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Austin parents, are your kids back at school? Watch for signs of mental health struggles

Nicole Villalpando
Austin American-Statesman

The kids are back in school. For many families, that's something to rejoice about, even though there might be worry about COVID-19, the delta variant, who is and isn't wearing a mask, etc.

A return to school can be a good thing, says Dr. Roshni Koli, medical director for pediatric mental health services for Dell Children’s Medical Center of Central Texas. It will increase kids' social interactions and connections to other people and establish routines again.

This year, many schools also are focusing, at least in these first few weeks, on social emotional learning including resiliency and coping skills and how to interact with other people.

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Hays High School students walk to their assigned school buses after school in April. Many kids have just returned to the school building this month after being gone for more than a year.

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For other families, returning to in-person classes might come with different kinds of concerns: mental health worries such as anxiety and depression. 

"None of us know what to expect in this new normal," Koli says.

Kids have experienced social isolation in the past 18 months, and while some kids are eager to be back in school and were struggling during the time at home, other kids with social anxiety actually felt that being at home was wonderful for them, Koli says. "It's going to take time to adjust," she says.

Every kid will be different when it comes to how well they adjust to in-person school. Koli thinks of it like the preschoolers at the start of the school year. Some cry for weeks about being gone from their parents. Others run into preschool and don't look back. Still others have a few bad days and then settle into the routine.

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Dr. Roshni Koli is the medical director of pediatric mental health services  for Dell Children's Medical Center of Central Texas.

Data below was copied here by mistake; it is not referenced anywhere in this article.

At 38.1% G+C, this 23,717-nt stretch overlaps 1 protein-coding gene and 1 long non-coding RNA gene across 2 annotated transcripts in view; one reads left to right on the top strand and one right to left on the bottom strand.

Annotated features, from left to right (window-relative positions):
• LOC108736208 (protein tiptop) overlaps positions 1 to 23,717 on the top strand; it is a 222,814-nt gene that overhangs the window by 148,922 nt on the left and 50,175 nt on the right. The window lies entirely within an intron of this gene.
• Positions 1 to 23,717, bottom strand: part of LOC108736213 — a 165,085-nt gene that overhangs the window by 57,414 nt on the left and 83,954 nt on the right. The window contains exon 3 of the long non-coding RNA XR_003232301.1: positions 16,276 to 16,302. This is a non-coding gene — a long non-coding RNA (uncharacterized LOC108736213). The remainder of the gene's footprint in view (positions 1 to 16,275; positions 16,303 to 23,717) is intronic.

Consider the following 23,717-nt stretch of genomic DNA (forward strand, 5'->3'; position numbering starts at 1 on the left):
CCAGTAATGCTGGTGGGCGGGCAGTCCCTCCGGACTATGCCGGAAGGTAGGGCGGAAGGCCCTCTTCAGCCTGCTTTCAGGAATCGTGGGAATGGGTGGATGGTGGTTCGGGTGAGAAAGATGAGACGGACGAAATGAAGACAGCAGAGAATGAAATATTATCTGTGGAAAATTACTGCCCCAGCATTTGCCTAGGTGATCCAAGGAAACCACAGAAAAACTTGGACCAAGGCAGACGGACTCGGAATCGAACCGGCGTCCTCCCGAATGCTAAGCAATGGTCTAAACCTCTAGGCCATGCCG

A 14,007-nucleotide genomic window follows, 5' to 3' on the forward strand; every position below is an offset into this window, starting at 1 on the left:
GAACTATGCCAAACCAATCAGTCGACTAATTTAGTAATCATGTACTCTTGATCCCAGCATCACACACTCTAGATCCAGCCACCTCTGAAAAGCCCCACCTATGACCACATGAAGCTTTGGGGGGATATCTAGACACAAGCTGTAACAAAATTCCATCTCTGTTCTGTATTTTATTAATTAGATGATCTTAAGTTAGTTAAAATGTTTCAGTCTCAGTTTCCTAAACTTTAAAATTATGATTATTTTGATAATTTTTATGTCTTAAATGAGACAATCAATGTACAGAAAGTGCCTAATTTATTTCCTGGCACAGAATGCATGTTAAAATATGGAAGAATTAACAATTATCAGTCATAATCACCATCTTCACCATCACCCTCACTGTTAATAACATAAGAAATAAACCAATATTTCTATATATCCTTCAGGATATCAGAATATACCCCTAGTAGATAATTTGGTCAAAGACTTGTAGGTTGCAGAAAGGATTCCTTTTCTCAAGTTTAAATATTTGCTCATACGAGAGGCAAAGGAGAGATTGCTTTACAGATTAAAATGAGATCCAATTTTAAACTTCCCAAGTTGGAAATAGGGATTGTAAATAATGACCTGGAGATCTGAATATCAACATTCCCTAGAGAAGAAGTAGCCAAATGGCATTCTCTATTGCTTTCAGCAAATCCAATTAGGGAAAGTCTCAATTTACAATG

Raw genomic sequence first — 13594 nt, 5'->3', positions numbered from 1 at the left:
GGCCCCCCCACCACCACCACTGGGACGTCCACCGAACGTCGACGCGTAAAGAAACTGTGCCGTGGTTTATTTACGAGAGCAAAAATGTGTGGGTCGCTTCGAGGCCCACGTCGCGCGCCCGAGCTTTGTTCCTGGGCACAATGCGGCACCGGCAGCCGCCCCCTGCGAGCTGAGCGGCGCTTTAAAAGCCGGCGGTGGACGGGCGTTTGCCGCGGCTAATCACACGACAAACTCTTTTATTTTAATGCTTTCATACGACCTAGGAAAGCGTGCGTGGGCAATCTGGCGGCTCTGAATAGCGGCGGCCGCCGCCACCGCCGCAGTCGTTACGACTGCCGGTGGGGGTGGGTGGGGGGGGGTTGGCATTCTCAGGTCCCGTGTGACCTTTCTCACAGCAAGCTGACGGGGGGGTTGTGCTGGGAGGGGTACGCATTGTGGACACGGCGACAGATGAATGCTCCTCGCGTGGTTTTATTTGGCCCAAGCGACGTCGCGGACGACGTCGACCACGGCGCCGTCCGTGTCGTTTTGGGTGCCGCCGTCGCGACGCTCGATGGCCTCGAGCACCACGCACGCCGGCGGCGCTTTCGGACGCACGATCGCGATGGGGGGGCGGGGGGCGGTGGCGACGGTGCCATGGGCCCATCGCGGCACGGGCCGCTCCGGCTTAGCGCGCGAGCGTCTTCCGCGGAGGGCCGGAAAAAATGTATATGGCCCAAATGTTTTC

Koli says there has not been a slow month this year when it comes to families seeking mental health treatment for their children. In a typical year, there would be a slowdown of requests in the summer months before an uptick once school began. 

"This year, we have consistently seen a really high number of kids and families struggling," she says. The emergency room at Dell Children's has seen "a significant increase" from previous years in kids coming in with a mental health crisis, Koli says.

She is expecting more such cases beginning a few weeks into the school year, as has happened in typical years. 

Parents can help by checking in regularly with kids about how school is going. What are their worries or concerns? If it is the virus, provide information that is based on scientific evidence. Kids pick up on a parent's cues, so try to remain calm about going to school.

Parents can help by modeling healthy behaviors, such as eating well, exercising, taking mental health breaks and having healthy social connections, Koli says.

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With kids, be on the look out for patterns. "Everyone can have a hard day," Koli says, but check for these things:

• Are they regularly irritable?

• Are they on edge?

• Are they having outbursts?

• Are they not sleeping, or sleeping too much?

• Do they continue to be overly tired even weeks into the new school year?  

• Are they not eating?

• Are they refusing to go to school?

• Have they stopped socializing or engaging with other people?

• Are they having nightmares?

• Have they let hygiene slip?  

"These are things we look for that something else going on," says Grichell Pelizzari, a family therapist with Thriveworks.

For younger kids, the symptoms of anxiety can be more physical, like headaches and stomach aches. It's not the one-off ache; instead, it's day-to-day complaints.

If a child seems to be a danger to themselves or others or is having suicidal thoughts, caregivers can call the mobile outreach team at Integral Care, 512-472-4357, which can work with police and emergency medical services to get that kid to a safer place, or parents can take children to a pediatric emergency room.

For kids who are not in immediate danger, caregivers should find them regular mental health services.

"All throughout our community, there are wait lists, which represent a great need for mental health care," Koli says. 

Two state-funded programs were designed to improve access to care.

Caregivers can contact their children's school counselor or school nurse. Through a program called Texas Child Health Access Through Telemedicine, schools can set students up for free telehealth visits. Those visits are limited, but they can provide help until a family can find a psychiatrist or therapist through a different avenue. Schools also have other programs for which students might qualify.

Parents also can call their pediatricians, who can get mental health guidance from a pediatric psychiatrist through the Child Psychiatry Access Network. The network returns a pediatrician's call about a patient within 30 minutes and can offer guidance on medication and treatment needs.

With both these programs, it's an opportunity for families to engage their schools and their pediatricians to be part of the team of people helping their child. 

"We are in a mental health pandemic," Koli says, but families can work on prevention: fostering coping skills, creating routine and making time for mental health care visits.